What’s a miniview, you ask? It’s a mini-interview, of course! These are short, oh-so-sah-wheet bits of info from folks who have different perspectives on the children's publishing biz. Don't blink, or you just may miss something. This week, you’ll hear from:
One hard-working, independent bookstore owner
One top-notch New York City agent
One debut novelist from the Class of 2k9
One aspiring writer
One famous, contemporary children’s book author
LET'S GET TO IT!
Today, we talk to Vicki Erwin. Vicki is the owner of that charming bookstore called Main Street Books in St. Charles, MO.
Located in historic St. Charles, Main Street Books is a cozy, warm escape into the world of literature. If you’d like to buy a new novel, check out a guidebook, browse the children’s section, attend a book club, or rub elbows with an author, then 307 South Main Street is the place to be.
Vicki, please tell us about your bookstore.
We are a general bookstore, located in an historic district in an historic building -- which can present challenges. Our store is on three levels. What we call the mezzanine houses the picture books and readers, a major part of our business. The early chapter, middle grade and young adult titles are on the second floor of the store. We separated these from the younger children because we wanted this age to feel a sense of having their own place. The books are shelved in a hallway and displayed on tables in the kitchen. We have bean bag chairs and a sofa that they often take advantage of! I estimate half of our space is children's books.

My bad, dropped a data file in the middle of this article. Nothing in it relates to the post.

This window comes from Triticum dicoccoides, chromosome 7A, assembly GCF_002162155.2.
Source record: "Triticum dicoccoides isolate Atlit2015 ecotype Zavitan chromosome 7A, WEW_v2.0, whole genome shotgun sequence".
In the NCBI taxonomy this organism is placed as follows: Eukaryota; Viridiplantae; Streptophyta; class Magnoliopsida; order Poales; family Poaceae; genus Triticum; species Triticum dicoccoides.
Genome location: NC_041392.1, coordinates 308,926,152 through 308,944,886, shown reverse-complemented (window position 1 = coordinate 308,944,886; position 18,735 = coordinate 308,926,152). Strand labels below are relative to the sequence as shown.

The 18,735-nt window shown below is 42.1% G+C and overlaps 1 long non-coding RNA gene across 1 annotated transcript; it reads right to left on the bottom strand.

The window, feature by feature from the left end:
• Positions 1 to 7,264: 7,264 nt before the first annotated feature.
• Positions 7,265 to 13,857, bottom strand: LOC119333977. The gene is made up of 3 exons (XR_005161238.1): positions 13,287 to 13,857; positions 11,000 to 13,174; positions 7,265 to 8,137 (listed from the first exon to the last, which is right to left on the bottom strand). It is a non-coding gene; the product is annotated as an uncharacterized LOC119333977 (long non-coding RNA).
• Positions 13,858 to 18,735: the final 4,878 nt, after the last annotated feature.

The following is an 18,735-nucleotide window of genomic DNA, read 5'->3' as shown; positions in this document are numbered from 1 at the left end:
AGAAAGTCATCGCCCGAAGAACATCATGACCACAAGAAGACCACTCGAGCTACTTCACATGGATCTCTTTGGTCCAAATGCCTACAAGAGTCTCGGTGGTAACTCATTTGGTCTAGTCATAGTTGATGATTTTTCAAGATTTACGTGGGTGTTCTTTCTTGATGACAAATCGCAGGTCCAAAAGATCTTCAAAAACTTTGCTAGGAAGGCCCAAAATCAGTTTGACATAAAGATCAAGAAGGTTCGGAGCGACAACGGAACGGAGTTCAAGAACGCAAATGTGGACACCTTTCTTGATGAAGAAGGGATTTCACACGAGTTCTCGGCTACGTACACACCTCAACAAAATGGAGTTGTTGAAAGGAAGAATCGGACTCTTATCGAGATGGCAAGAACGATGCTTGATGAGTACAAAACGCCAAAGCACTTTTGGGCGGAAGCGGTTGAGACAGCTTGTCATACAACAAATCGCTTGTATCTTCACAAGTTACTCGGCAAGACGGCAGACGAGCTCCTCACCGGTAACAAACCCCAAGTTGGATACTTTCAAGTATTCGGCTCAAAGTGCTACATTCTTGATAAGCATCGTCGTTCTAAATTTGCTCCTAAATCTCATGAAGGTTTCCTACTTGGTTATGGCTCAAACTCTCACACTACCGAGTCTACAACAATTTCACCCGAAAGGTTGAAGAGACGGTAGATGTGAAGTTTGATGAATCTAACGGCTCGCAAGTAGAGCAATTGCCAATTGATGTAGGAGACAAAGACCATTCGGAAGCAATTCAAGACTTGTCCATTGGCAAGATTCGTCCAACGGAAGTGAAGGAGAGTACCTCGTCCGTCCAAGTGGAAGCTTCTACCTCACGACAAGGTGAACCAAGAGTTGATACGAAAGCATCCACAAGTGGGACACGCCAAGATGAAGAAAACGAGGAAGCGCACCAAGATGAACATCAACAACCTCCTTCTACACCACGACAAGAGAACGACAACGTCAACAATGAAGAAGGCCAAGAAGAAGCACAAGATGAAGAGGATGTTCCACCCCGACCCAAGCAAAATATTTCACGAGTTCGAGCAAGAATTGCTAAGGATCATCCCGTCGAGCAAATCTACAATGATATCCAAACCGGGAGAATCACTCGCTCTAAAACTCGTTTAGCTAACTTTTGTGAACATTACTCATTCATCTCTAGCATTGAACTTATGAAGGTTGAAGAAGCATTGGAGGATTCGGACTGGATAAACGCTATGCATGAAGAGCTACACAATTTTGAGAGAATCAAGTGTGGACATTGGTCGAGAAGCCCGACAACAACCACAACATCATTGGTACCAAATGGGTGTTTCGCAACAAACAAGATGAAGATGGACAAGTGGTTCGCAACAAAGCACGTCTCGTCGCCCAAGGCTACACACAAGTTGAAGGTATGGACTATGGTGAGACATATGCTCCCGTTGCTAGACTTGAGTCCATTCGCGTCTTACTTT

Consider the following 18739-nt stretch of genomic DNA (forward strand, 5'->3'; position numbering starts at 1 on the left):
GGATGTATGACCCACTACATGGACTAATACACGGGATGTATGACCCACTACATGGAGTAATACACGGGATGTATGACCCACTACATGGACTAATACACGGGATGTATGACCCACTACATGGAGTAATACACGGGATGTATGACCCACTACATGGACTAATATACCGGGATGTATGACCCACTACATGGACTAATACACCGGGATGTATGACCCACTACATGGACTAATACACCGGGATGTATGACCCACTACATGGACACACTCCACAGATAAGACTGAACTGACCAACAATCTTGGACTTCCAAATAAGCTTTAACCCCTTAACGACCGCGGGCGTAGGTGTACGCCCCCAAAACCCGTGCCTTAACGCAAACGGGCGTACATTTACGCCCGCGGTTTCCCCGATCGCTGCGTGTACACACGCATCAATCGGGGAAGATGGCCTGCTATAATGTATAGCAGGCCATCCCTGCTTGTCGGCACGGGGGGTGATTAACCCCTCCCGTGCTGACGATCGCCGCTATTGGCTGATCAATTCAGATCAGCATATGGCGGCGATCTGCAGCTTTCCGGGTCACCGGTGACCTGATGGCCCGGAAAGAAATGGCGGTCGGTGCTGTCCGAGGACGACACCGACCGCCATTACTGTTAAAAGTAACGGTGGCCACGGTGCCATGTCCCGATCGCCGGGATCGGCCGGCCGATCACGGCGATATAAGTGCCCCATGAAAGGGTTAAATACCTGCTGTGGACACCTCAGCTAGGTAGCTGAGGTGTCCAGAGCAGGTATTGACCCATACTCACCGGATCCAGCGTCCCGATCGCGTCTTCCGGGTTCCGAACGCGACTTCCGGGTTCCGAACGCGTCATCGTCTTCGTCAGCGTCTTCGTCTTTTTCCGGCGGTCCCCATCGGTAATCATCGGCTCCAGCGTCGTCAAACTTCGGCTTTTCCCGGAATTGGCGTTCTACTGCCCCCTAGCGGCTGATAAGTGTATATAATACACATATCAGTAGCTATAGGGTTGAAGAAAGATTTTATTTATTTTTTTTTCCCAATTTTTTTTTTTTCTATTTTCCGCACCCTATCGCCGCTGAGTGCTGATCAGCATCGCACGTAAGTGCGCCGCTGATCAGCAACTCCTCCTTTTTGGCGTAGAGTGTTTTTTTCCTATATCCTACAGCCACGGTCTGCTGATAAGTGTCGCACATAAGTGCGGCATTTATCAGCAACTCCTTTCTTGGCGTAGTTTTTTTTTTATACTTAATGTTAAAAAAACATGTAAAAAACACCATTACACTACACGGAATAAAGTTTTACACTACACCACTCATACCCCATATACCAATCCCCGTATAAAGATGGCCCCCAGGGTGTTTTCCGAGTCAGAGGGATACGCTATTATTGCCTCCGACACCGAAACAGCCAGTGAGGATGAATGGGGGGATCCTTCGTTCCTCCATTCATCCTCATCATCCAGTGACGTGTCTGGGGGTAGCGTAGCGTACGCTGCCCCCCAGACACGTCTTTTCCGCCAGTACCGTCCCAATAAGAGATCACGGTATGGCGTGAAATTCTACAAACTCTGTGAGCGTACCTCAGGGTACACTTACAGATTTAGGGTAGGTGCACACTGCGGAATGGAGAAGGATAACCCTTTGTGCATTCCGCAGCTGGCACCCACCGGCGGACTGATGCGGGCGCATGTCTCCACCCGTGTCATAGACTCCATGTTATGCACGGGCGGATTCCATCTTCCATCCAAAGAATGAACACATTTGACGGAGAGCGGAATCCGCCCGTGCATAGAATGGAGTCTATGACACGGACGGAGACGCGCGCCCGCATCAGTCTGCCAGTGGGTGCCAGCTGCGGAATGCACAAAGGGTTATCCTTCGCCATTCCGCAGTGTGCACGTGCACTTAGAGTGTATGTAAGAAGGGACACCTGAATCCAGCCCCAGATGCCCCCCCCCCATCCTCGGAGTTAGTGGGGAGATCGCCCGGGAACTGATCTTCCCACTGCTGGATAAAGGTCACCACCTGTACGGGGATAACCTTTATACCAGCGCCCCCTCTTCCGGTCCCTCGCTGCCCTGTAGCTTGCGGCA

What children's programs have been most successful? Why?
Our most successful children's programs have been in partnership with local libraries. Partly that's because we don't have space available for big programs. It's also partly because we combine our marketing efforts to reach a larger audience. A book being featured in the newspaper or on local television also nudges sales.
What is the most exciting part about being a bookseller?
There are so many exciting parts! One is matching the right reader with the right book. It's wonderful when they return to tell you how much they loved a book. Another great part of bookselling is discovering a wonderful book early on and feeling like you have a role in the presentation and building of that book -- telling people about it, promoting it, etc. Finally, just having the opportunity to see everything and read so much is a dream.
In one sentence, tell us how bookstores are changing.
We have to be better than ever to compete, so SHOP LOCAL!
Thanks, Vicki. We love our indies!
Tune in tomorrow for another miniview. We'll be featuring a top-notch NYC agent from a world-reknown agency.